Toyota plans to launch sales of a commercial model based on the Sora (an acronym for Sky, Ocean, River, Air, representing the earth’s water cycle) concept vehicle in 2018 and expects to introduce more than 100 Sora, mainly within the Tokyo metropolitan area, ahead of the Tokyo 2020 Olympic and Paralympic Games. Toyota developed the Sora concept model guided by two ideas: to make best use of the characteristics of the FC unit; and to enhance the comfort of passengers traveling on bus routes.
The Sora is powered by the Toyota Fuel Cell System (TFCS), which was developed for the Mirai fuel cell vehicle (FCV), and has been adopted to deliver superior environmental performance with no CO2 emissions or Substances of Concern (SoC) emitted when in operation. The Sora powertrain uses dual 114 kW stacks, maximum output from the dual drive motors is 113 kW each, with 335 N·m of torque each.
The Sora is equipped with a high-capacity external power supply system, providing high output and a large capacity of electricity supply (9 kW maximum output, and electricity supply of 235 kWh) and can be used as an emergency power source following disasters. The bus uses a NiMH drive battery.
Because the bus is envisioned to be used by large and varying numbers of passengers at any given time, Toyota paid close attention to convenience, safety, and peace of mind with the aim to give all passengers a pleasant riding experience, so that they would want to ride the buses regularly.
The bus is equipped with horizontal seats with an automatic storage mechanism to provide space for strollers or wheelchairs. This provides extra seating for regular passengers when the space is not needed for strollers or wheelchairs.
Eight high-definition cameras fitted inside and outside the vehicle detect pedestrians and bicycles around the bus, providing a peripheral monitoring function that warns the driver with sound and images to improve safety.
The acceleration control function suppresses sudden acceleration and enables gentle acceleration from stops, in consideration of the safety of standing passengers. Also, there is no lurching due to the lack of a need for gear shifting.
Adoption of automatic arrival control detects the guidance line on the road surface and uses automatic steering and deceleration to stop the bus with approximately 3 to 6 cm of clearance from the bus stop, and within a range of 10 cm ahead of or behind the bus stop position. This improves boarding and exiting for passengers using strollers or wheelchairs.
Bus transportation capability, speed, punctuality, and convenience is boosted by ITS Connect, which utilizes vehicle-to-vehicle and vehicle-to-infrastructure communications to support safe driving, together with systems that support bus convoys and that provide priority at traffic signals (PTPS).
The design pursues stereoscopic shaping that significantly differs from the hexahedron (box shape) of conventional buses. It also uses LED for the front and rear lights. Such design features make the FC bus instantly recognizable.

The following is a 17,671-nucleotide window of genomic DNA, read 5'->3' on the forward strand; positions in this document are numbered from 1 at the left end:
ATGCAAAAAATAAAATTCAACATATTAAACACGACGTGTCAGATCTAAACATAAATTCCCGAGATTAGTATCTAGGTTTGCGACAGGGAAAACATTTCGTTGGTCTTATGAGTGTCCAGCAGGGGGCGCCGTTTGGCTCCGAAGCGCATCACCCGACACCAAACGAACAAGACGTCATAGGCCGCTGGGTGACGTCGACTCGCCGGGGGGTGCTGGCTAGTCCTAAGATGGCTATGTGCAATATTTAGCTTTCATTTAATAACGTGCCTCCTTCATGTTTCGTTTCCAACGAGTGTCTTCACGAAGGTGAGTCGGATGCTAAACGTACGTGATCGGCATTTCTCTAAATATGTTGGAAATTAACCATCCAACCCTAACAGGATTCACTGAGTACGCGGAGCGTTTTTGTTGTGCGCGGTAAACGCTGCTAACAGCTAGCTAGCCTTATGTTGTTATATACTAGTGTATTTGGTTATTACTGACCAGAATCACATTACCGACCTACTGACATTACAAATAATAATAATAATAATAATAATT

Fine-Comfort Ride concept vehicle The “Fine-Comfort Ride” concept proposes a new form of the premium sedan by employing a flexible layout unique to electric-powered vehicles and a large amount of available electric power using hydrogen as an energy source.
The concept adopts a diamond-shaped cabin that narrows towards the rear, while being wider in all dimensions from the front to the center of the vehicle, maximizing the space of the second row seats and aerodynamic performance. It utilizes a flexible layout unique to electric-powered vehicles, adopts an in-wheel motor, positions the wheels at the very corners of the vehicle, and utilizes a body underside cover, thereby achieving high running stability and quietness suited to the premium segment.
In adopting the concept of “wearing comfort (being wrapped in comfort),” the vehicle embodies future mobility that provides additional value other than movement to the passengers and is not simply just a “ride.” The Agent function and the touch display are arranged around the driver and passenger seats. The seats allow for flexible adjustment according to posture, and the displays allow the driver and passengers to freely access information. The seat layout can be flexibly adjusted, so Fine-Comfort Ride can be used as individual space or as a communication space for individuals.
The Fine-Comfort Ride boasts quietness and smooth running and also makes full use of the large amount of electricity provided by hydrogen as its energy source. The interior features a full range of equipment, and the car can achieve a cruising range of approximately 1,000 km (621 miles) on the JC08 test cycle. Hydrogen refueling time is about three minutes.